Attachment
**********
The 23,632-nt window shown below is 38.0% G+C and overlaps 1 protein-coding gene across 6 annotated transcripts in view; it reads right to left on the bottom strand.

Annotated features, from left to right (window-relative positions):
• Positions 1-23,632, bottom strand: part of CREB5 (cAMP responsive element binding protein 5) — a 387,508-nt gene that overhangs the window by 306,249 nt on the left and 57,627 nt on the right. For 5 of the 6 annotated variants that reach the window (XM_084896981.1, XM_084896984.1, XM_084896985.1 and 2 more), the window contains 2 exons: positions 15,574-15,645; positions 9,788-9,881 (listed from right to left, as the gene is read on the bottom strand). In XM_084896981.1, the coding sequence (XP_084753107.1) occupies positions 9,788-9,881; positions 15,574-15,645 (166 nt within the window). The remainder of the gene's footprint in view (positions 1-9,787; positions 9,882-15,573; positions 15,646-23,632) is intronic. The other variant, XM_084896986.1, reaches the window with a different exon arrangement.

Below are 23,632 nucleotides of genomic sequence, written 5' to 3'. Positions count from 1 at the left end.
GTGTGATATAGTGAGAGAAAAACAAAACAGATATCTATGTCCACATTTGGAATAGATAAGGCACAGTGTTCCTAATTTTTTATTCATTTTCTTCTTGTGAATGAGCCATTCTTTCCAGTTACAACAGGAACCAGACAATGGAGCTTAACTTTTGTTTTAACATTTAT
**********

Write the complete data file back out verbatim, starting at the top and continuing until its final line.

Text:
The 23,632-nt window shown below is 38.0% G+C and overlaps 1 protein-coding gene across 6 annotated transcripts in view; it reads right to left on the bottom strand.

Annotated features, from left to right (window-relative positions):
• Positions 1-23,632, bottom strand: part of CREB5 (cAMP responsive element binding protein 5) — a 387,508-nt gene that overhangs the window by 306,249 nt on the left and 57,627 nt on the right. For 5 of the 6 annotated variants that reach the window (XM_084896981.1, XM_084896984.1, XM_084896985.1 and 2 more), the window contains 2 exons: positions 15,574-15,645; positions 9,788-9,881 (listed from right to left, as the gene is read on the bottom strand). In XM_084896981.1, the coding sequence (XP_084753107.1) occupies positions 9,788-9,881; positions 15,574-15,645 (166 nt within the window). The remainder of the gene's footprint in view (positions 1-9,787; positions 9,882-15,573; positions 15,646-23,632) is intronic. The other variant, XM_084896986.1, reaches the window with a different exon arrangement.

Below are 23,632 nucleotides of genomic sequence, written 5' to 3'. Positions count from 1 at the left end.
GTGTGATATAGTGAGAGAAAAACAAAACAGATATCTATGTCCACATTTGGAATAGATAAGGCACAGTGTTCCTAATTTTTTATTCATTTTCTTCTTGTGAATGAGCCATTCTTTCCAGTTACAACAGGAACCAGACAATGGAGCTTAACTTTTGTTTTAACATTTAT